Today, Dee invites us to consider the nearing approach of autumn by writing a Quadrille using the word LEAVES. A Quadrille is a poem of exactly 44 words, no more, no less, exclusive of the title. Should you like to join in, head on over to dVerse Poets

Blue Skies Tinged with Gray–dVerse Poetics

Blue Skies Tinged with Gray
a Sestina
Iambic Tetrameter

This morning I painted my world in blue,
dreamt of new days beneath brilliant clear azure skies
and floated in mem’ries of life borne on waves—
the summer we spent making love by the lake,
when our love sang so sweetly of hours in the sun
and clear water soothed pain that I saw in your eyes.

More often was hope gleaming in those deep eyes,
clear mirrors of mys’try—not silver, not blue,
reflecting the brilliance of summer’s lush sun
this faith that I found in those cloudless, pure skies.
We washed away fear in our bay at the lake,
floating hand within hand on her cool, gentle waves.

Sometimes we are crushed by the force of life’s waves
and excitement can wane, dull the spark in your eyes.
Then return to those days of our love by the lake
to renew what we knew when we dreamt dreams of blue,
streaked with hues of Payne’s Gray as we looked to the skies,
adding depth to those moments of light in the sun.

Summer’s end soon drew near and our time in the sun
gave way to the wind, to the chill in the waves.
Autumn clouds came too soon, hiding blue of the skies,
cast long shadows on joy, dimmed the glow in your eyes.
Succumbing to dark, nature cast off her blue.
Thus we tasted the close of our days at the lake.

Arid sands took you far from our love by the lake.
In Iraq you would know desert dry, scorching sun.
Did that world of brown erase recall of blue?
Did you dream of the days we had shared in the waves?
Or did you forget, horror blinding your eyes
to all of the plans that we held ‘neath blue skies?

For my part, I still hope for the day when the skies
shall return you to me, to our love by the lake.
When you rush to my arms will the tears in your eyes
still be there as they were on that day in the sun
when you told me they called to you over the waves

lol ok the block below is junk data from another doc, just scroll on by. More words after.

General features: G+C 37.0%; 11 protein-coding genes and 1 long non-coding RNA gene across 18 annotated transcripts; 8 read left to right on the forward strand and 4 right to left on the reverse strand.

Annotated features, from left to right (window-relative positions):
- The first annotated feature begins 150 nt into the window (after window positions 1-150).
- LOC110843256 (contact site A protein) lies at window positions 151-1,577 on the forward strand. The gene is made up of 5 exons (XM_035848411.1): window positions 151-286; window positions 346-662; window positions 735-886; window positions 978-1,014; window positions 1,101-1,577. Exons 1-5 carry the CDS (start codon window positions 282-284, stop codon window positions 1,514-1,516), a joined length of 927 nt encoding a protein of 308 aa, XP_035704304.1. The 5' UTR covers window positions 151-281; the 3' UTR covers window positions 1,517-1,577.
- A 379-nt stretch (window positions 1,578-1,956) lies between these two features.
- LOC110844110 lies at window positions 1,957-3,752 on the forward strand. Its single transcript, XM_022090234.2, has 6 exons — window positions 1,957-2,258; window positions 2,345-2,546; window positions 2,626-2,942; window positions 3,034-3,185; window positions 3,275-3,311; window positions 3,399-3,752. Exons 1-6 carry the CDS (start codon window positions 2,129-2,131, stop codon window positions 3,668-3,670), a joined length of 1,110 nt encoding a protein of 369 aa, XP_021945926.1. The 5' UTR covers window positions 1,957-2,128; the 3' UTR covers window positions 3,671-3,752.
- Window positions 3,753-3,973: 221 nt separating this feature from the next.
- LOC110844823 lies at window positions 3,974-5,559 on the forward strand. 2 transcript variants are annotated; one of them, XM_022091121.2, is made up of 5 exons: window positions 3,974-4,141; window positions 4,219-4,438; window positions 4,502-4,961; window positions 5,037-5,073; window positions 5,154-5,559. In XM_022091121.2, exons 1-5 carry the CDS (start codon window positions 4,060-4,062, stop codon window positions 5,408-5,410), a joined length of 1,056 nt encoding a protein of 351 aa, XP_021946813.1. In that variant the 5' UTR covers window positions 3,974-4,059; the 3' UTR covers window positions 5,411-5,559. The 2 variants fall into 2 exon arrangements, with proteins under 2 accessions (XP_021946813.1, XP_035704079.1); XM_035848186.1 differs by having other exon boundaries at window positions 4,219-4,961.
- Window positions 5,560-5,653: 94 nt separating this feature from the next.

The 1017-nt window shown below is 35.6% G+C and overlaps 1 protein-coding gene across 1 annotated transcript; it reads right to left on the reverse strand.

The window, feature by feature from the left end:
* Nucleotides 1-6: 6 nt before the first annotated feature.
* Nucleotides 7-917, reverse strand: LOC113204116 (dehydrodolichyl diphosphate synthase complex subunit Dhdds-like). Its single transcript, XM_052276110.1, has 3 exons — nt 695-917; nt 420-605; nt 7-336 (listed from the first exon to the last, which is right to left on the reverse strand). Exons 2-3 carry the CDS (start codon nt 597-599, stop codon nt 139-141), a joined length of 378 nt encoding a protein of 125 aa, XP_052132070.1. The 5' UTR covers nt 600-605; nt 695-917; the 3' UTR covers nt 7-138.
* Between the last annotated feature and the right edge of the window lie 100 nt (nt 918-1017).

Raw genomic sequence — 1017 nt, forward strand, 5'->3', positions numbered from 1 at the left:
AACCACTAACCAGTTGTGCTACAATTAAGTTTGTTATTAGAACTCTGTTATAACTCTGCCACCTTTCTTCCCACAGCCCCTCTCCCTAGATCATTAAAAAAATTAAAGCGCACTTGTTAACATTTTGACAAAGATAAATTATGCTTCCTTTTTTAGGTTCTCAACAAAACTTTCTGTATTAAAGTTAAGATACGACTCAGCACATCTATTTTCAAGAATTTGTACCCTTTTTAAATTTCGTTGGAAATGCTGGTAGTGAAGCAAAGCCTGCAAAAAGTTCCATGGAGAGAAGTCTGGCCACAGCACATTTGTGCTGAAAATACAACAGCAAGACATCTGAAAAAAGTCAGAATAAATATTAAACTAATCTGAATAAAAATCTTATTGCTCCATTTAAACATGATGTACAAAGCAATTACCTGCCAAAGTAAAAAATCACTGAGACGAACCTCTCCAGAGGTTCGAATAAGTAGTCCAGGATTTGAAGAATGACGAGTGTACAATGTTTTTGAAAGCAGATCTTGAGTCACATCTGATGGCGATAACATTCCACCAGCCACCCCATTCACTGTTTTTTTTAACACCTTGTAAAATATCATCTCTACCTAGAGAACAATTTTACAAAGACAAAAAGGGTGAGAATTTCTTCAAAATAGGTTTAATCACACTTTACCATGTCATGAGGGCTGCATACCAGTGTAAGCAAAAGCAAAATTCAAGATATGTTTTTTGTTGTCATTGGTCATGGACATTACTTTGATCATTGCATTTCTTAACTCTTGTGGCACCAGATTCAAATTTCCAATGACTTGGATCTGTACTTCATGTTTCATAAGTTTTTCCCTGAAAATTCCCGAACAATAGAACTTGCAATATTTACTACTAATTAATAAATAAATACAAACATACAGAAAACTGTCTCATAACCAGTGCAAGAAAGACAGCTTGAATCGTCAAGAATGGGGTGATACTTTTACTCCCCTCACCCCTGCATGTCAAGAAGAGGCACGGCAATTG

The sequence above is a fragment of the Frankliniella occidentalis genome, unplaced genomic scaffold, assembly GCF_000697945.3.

and you walked from my life for the red, white and blue?

I still look to the skies, shield my eyes from the sun,
wait for days at the lake, for the calming of waves,
lose myself in your eyes, wrapped in dreams painted blue.

Photo: thestir.cafemom.com

Photo: thestir.cafemom.com

This poem is in response to De’s prompt at dVerse Poetics where she invites us to reflect on Blue—however you wish to consider it. (De is coming down off a Lake Tahoe high).

I write this poem as a Sestina in iambic tetrameter (first draft.) It is a fictional narrative. I spent yesterday afternoon with a representative from a local veteran’s assistance program and, of course, that sneaked its way into my writing. Please join us today.

The Twist–a Quadrille

Image: hitfix.com

Image: hitfix.com

The Twist

You are responsible for your rose.
Antoine de St-Exupery
The Little Prince

True, no doubt.
Accepting love
we open arms to joy.

But here’s the twist:

There is no joy
without the care
that comes with pain.

Outside,
a mother duck plays lame.
Perhaps she sees the hawk.
Love asks for all
we have to give.

Linked to dVerse Quadrille–a poem of exactly 44 words, using the word twist. I was tempted to write of the time David and I succumbed to the call of that dance from our youth, of his subsequent back surgery and…well, I won’t go into it. Had this been the Haibun, perhaps I would have.

Oh, and if you’ve never read “The Little Prince,” you must. Read it in French if you are able.

 

Savor–dVerse Quadrille

Photo: David Slotto

Photo: David Slotto, Personal Chef to the Poet!

Savor
a Quadrille

Alluring aroma
draws me in where
husband-chef stirs,
sauce simmer-shimmers,
and I succumb,
anticipate
an evening of delight
beyond a meal
shared in candlelight.

The challenges of life
boil down
to this: sauce—
spices and flavors
of give and take,
of you and I.

Here’s a second quadrille for my prompt at dVerse. A quadrille is a poem of exactly 44 words. The word that I’ve asked for is shimmer. Last week when David was cooking and asked me to stir the sauce I had him take a photo. It was so pretty. I can’t help but wonder if, subconsciously, this led me to choose the word shimmer. Please check out some of the other shimmering poems this prompt has inspired. The prompt is open all week if you would like to join us.